Late Registration

Students may “late register” (after the registration period) by contacting the Office of the Registrar.  The deadline to late register is by the end of the late registration and drop/add period noted on the published academic calendar.  Any student who does not appear on the final roster by the conclusion of the late registration and drop/add period will not receive credit for the course.

Overloads

Students are eligible to register for one additional course beyond the limits if:

  • Their cumulative GPA is 3.5 or higher, and           
  • They have completed a minimum of 16 credit hours with no course withdrawals or failures in both the current term and previous academic term, and
  • They are not currently enrolled in college mathematics.

Students wishing to take overloads beyond the standards above will need to obtain approval from the Registrar by completing a Request for Overload Form.  Only students in good academic standing are allowed to attempt an overload. Students whose performance is less-than-good standing may be required to take a course load less than that represented for their degree program. These students should contact the Academic Success Center (Room 3-322 AB) with questions and for advisement. 

Undergraduates Taking Graduate Courses

Students taking 500 or above level courses are not automatically admissible to the graduate program. They still have to meet all published admissions requirements.  Note:  Courses taken for undergraduate credit at Kettering University may not be repeated at the graduate level and count towards the graduate program.  Furthermore, 500-level courses taken at Kettering University for undergraduate credit may not count as graduate credit except as approved per the BS/MS and BS/MBA policy guidelines.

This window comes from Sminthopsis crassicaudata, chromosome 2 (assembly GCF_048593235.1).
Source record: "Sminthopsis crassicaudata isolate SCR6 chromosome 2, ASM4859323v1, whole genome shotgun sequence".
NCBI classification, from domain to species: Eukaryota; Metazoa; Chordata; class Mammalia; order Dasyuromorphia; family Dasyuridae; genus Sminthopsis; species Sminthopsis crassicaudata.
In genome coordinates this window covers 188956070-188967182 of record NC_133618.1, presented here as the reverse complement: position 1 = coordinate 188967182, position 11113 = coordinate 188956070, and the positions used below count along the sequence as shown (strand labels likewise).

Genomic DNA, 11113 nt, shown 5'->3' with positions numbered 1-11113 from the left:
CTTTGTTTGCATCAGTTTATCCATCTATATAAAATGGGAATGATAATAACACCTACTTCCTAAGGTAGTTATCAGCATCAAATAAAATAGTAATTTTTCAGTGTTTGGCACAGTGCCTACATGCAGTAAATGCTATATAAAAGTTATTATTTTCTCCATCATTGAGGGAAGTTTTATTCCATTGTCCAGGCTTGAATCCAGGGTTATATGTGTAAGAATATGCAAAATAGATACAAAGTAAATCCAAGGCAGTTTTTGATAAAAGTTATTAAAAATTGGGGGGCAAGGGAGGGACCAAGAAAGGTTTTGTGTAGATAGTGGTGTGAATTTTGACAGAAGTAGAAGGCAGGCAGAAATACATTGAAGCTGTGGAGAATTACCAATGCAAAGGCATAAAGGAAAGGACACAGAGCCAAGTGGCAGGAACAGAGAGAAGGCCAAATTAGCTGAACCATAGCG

Undergraduates Taking Graduate Courses for Undergraduate Credit

Students enrolled in an undergraduate degree program at Kettering University may request registration in a Kettering graduate level course (above 500-level) for undergraduate credit.  To do this, students must: 

Undergraduates Taking Graduate Courses for Graduate Credit

Students enrolled in an undergraduate program at Kettering University may request registration in a Kettering graduate level course (500 or above level) for graduate credit. Undergraduate students may take up to three graduate courses for graduate credit while an undergraduate student (no more than two per term). 

Students are eligible if:

  • They are enrolled in an undergraduate program at Kettering University, and
  • They are in good academic standing, and
  • They have a minimum of 120 earned credits, and
  • They are carrying no more than 20 credits, unless qualified to take 24 credits.

In order to receive graduate level credit, students:

Questions:  Contact the Office of the Registrar